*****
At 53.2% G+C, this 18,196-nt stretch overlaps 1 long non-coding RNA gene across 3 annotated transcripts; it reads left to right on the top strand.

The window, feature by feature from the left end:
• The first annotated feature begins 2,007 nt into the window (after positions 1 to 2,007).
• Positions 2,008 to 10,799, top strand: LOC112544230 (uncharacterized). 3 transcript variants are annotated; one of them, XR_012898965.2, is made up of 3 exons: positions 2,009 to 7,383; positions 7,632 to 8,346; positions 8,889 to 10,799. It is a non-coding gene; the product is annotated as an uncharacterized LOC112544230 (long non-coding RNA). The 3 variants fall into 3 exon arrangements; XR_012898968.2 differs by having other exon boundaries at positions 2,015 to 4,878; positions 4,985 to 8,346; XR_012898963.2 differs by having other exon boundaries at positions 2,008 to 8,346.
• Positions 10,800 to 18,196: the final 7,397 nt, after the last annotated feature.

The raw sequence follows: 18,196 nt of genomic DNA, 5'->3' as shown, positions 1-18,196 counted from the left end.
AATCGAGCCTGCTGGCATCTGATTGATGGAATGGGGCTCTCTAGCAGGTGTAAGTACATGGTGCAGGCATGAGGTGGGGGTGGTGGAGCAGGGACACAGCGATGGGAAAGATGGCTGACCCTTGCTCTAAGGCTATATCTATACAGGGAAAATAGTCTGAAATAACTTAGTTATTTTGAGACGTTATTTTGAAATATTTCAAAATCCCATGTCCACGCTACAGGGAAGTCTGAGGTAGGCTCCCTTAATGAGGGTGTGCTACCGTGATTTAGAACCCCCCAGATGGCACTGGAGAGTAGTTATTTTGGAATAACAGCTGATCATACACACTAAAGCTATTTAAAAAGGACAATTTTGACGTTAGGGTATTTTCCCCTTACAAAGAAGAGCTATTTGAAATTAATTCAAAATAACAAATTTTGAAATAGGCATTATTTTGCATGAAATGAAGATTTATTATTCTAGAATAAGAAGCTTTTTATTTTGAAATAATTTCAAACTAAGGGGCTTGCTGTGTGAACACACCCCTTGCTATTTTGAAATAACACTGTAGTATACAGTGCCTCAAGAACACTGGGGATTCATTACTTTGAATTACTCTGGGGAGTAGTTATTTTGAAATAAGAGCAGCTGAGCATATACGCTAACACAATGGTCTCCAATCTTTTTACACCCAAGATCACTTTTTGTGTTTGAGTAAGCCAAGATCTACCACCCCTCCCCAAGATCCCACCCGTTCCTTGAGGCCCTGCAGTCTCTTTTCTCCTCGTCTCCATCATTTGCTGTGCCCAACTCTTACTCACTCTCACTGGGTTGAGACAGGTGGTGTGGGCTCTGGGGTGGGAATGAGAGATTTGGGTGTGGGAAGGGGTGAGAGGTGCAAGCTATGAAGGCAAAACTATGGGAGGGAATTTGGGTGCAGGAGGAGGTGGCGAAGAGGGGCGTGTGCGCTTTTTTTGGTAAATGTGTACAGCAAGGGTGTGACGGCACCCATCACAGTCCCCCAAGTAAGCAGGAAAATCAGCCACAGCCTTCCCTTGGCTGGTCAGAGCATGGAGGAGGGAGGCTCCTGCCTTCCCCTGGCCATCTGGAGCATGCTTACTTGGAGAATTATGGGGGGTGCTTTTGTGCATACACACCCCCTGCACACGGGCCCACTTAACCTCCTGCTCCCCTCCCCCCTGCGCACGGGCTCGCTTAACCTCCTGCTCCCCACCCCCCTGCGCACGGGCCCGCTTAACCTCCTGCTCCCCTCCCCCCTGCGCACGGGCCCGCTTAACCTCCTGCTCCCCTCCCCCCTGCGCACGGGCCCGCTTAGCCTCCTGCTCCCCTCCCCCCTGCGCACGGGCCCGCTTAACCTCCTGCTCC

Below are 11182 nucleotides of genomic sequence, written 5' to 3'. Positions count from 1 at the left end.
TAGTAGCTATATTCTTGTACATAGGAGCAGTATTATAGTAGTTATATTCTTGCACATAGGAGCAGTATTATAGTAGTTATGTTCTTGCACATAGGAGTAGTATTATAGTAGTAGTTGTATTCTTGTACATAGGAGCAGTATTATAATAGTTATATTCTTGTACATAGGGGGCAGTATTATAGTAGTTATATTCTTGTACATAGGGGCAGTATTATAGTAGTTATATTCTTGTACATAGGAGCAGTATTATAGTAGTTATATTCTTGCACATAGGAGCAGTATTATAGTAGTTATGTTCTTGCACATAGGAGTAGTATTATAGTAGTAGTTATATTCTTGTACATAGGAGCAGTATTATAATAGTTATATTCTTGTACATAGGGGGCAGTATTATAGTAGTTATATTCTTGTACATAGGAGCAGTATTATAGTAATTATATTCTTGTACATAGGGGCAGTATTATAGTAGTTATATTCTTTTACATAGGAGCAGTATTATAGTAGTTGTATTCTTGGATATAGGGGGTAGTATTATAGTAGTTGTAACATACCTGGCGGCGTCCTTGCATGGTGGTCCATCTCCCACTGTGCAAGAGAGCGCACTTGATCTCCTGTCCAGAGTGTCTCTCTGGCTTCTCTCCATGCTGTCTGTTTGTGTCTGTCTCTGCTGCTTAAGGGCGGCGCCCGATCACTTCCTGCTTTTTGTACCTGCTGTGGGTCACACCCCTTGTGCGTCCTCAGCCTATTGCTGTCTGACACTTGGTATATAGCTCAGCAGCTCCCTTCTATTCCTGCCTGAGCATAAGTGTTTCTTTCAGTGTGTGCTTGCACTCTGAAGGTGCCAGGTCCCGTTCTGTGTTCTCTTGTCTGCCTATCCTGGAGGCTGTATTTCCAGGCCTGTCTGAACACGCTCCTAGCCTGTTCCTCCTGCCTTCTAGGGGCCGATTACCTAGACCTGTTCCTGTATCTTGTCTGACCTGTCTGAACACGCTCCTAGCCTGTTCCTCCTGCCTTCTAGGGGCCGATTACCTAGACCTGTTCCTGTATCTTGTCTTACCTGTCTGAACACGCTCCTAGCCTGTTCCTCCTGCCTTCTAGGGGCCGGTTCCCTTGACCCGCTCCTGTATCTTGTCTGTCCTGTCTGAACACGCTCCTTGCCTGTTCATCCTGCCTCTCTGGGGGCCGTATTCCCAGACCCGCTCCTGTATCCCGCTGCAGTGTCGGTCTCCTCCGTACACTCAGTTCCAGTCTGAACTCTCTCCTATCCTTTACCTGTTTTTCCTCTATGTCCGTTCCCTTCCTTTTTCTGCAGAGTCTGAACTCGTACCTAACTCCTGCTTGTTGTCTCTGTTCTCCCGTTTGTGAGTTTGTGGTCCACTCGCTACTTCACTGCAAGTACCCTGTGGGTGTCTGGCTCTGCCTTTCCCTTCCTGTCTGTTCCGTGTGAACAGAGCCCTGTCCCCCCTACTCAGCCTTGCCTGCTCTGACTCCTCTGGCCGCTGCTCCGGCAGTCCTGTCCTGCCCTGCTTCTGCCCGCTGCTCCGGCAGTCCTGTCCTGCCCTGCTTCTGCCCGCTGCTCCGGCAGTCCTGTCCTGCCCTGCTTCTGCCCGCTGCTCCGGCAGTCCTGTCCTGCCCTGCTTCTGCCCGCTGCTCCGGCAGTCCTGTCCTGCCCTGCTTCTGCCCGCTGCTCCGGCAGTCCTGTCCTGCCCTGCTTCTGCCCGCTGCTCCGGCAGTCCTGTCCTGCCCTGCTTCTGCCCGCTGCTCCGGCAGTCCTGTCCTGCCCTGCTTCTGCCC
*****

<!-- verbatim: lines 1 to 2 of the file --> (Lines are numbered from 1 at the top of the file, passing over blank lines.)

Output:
At 53.2% G+C, this 18,196-nt stretch overlaps 1 long non-coding RNA gene across 3 annotated transcripts; it reads left to right on the top strand.

The window, feature by feature from the left end: